A Simple Process Shot Film Definition

The process shot represents a unique camera technique which was and still is incredibly popular. You might recall the process shot by a more familiar term known as green screening? Whether you know it as the process shot or as green screening, this process is a cinematic technique that involves the use of pre-filled backgrounds and secondary film production in which performances take place in the foreground while the background is prefilled, such as you would expect from a news forecast. In this simple process shot film definition, we’re explaining exactly what a process shot is and why it’s such a popular technique. 

Process Shot Film Definition

By definition, a process shot in film represents a cinematic technique in which the film producer combines some action that they film taking place in the foreground while some other pre-filled background is in place. The most common use of process shots would likely be most recognized by the regular newscasts that we watch on television which feature process shots throughout the programming, but process shots are used in a variety of other instances too.

Early Process Shots in Film

In the early days, when the process shot was created, it was primarily used to show a moving background while the subjects were filmed in a car to give the illusion of driving scenes with changing backgrounds. The process shot provides a unique view in which the foreground is more crisp and visible while the distant background becomes a bit washed-out and has a very distinctive look that audiences will almost immediately recognize.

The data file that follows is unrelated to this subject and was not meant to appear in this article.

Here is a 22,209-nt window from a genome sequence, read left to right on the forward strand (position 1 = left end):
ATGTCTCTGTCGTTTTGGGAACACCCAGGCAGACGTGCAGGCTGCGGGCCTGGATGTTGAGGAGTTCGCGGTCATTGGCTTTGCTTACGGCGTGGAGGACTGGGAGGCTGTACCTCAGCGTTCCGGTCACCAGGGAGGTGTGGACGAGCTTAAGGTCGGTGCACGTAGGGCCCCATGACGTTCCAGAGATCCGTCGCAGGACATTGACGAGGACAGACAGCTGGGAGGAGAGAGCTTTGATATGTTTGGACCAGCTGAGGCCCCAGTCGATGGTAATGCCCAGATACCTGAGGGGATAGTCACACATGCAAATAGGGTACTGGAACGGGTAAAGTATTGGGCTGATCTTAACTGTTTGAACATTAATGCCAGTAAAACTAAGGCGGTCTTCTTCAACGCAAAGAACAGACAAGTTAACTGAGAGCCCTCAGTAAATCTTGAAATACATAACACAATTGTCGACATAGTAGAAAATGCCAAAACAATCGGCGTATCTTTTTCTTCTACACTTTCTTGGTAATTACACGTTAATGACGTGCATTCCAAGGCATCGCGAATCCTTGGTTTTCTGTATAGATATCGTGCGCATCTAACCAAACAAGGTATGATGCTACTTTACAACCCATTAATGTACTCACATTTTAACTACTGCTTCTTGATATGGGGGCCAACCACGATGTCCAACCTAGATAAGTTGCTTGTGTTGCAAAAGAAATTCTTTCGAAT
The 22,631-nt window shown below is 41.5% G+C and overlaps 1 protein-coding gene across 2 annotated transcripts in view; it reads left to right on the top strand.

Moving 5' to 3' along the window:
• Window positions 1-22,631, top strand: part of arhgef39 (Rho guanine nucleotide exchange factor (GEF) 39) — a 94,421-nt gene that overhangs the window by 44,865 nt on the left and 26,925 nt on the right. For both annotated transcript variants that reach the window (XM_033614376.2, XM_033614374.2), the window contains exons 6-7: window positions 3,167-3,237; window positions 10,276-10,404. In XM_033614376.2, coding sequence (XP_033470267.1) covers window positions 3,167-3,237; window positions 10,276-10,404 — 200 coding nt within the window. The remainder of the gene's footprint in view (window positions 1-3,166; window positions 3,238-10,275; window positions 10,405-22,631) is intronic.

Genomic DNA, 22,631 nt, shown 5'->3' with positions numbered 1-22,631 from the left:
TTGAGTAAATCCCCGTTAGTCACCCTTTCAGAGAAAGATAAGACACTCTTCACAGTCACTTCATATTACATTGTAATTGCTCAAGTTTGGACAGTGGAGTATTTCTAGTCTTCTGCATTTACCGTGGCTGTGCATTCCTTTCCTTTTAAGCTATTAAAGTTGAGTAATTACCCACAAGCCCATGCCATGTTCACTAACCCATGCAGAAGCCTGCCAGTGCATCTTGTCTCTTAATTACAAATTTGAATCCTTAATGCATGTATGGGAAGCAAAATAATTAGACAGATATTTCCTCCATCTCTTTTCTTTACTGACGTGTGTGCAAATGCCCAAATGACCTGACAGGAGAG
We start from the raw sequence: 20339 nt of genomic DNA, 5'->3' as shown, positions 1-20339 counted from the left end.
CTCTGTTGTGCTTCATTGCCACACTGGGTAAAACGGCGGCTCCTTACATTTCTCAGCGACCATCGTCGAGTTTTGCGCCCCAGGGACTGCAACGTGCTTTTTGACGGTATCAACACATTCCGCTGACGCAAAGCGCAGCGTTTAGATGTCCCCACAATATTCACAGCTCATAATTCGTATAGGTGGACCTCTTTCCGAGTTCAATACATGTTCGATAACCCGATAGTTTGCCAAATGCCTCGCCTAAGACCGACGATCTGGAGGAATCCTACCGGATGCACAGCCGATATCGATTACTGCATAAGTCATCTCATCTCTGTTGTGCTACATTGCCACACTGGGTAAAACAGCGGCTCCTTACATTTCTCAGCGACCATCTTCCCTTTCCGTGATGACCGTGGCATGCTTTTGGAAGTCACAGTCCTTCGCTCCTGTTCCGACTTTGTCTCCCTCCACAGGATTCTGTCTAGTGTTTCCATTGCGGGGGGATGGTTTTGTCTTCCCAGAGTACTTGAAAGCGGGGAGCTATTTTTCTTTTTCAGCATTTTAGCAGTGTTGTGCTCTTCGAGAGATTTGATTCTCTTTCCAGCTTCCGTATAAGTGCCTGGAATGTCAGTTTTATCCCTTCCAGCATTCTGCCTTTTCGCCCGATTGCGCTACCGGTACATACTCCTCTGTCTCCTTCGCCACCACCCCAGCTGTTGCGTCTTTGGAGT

Process shots were incredibly popular for many years but eventually green screening, a very similar technique that is slightly more advanced, essentially pushed the process shot out. Today, process shots are rarely recreated in the manner in which they originally were. Instead, green screening techniques are used for an almost identical effect that essentially requires the filming to take place with a green or blue background which is later eliminated in order to place the desired background in digitally.

What is Green Screening?

While the process shot in film, by definition was essentially the earliest form of green screening and gave way to the evolution into green screening, it’s important to note that they are similar, but not identical. Green screening is a technique in which the filming of the actor or action takes place against a monochrome green backdrop. The green backdrop is later replaced with a different background image using a color filter to create the background exactly as the director wants it.

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